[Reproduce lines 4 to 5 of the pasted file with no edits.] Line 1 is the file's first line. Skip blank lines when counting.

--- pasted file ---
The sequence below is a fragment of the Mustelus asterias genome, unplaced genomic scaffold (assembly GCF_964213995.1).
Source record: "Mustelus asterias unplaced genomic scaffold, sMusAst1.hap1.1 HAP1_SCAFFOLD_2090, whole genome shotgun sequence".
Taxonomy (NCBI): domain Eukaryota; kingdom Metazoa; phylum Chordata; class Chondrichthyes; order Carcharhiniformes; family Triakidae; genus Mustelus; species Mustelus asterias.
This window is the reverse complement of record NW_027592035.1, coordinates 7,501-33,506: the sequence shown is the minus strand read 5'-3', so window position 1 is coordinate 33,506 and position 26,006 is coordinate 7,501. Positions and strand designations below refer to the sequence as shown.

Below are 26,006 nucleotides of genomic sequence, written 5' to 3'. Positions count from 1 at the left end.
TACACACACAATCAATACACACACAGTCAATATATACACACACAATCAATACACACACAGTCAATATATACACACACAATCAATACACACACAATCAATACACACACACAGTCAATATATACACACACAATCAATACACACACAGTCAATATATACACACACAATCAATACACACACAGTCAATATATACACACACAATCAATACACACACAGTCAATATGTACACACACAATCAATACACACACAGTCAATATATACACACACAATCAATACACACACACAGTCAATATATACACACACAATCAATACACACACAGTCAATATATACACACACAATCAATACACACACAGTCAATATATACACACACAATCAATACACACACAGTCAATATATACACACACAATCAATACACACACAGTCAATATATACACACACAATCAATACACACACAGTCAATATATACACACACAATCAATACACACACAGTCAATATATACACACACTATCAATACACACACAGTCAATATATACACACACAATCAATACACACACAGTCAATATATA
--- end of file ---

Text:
This window is the reverse complement of record NW_027592035.1, coordinates 7,501-33,506: the sequence shown is the minus strand read 5'-3', so window position 1 is coordinate 33,506 and position 26,006 is coordinate 7,501. Positions and strand designations below refer to the sequence as shown.

Below are 26,006 nucleotides of genomic sequence, written 5' to 3'. Positions count from 1 at the left end.